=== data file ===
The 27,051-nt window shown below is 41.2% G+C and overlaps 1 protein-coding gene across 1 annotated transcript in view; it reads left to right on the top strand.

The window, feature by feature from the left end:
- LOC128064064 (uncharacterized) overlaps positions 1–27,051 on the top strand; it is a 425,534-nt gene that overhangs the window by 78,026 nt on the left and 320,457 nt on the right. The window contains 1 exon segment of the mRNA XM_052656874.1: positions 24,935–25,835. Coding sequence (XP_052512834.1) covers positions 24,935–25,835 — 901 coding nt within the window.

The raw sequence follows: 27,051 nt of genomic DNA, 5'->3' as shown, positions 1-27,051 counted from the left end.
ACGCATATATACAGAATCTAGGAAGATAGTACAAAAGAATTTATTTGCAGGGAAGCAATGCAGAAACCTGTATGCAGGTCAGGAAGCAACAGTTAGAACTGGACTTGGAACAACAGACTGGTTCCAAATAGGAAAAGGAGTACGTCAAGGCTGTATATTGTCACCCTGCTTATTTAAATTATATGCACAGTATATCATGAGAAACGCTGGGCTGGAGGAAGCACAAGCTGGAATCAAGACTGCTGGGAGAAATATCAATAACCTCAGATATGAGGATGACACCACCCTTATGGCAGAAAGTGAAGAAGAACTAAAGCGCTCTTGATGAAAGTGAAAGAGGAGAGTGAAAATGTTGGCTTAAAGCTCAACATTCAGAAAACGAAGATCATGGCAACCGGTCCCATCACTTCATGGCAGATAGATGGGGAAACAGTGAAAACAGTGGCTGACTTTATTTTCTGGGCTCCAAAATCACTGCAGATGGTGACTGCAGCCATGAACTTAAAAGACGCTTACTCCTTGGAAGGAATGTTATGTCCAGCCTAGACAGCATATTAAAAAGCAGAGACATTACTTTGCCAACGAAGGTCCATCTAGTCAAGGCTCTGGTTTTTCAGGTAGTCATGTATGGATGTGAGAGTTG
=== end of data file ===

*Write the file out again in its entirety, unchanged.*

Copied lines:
The 27,051-nt window shown below is 41.2% G+C and overlaps 1 protein-coding gene across 1 annotated transcript in view; it reads left to right on the top strand.

The window, feature by feature from the left end:
- LOC128064064 (uncharacterized) overlaps positions 1–27,051 on the top strand; it is a 425,534-nt gene that overhangs the window by 78,026 nt on the left and 320,457 nt on the right. The window contains 1 exon segment of the mRNA XM_052656874.1: positions 24,935–25,835. Coding sequence (XP_052512834.1) covers positions 24,935–25,835 — 901 coding nt within the window.

The raw sequence follows: 27,051 nt of genomic DNA, 5'->3' as shown, positions 1-27,051 counted from the left end.
ACGCATATATACAGAATCTAGGAAGATAGTACAAAAGAATTTATTTGCAGGGAAGCAATGCAGAAACCTGTATGCAGGTCAGGAAGCAACAGTTAGAACTGGACTTGGAACAACAGACTGGTTCCAAATAGGAAAAGGAGTACGTCAAGGCTGTATATTGTCACCCTGCTTATTTAAATTATATGCACAGTATATCATGAGAAACGCTGGGCTGGAGGAAGCACAAGCTGGAATCAAGACTGCTGGGAGAAATATCAATAACCTCAGATATGAGGATGACACCACCCTTATGGCAGAAAGTGAAGAAGAACTAAAGCGCTCTTGATGAAAGTGAAAGAGGAGAGTGAAAATGTTGGCTTAAAGCTCAACATTCAGAAAACGAAGATCATGGCAACCGGTCCCATCACTTCATGGCAGATAGATGGGGAAACAGTGAAAACAGTGGCTGACTTTATTTTCTGGGCTCCAAAATCACTGCAGATGGTGACTGCAGCCATGAACTTAAAAGACGCTTACTCCTTGGAAGGAATGTTATGTCCAGCCTAGACAGCATATTAAAAAGCAGAGACATTACTTTGCCAACGAAGGTCCATCTAGTCAAGGCTCTGGTTTTTCAGGTAGTCATGTATGGATGTGAGAGTTG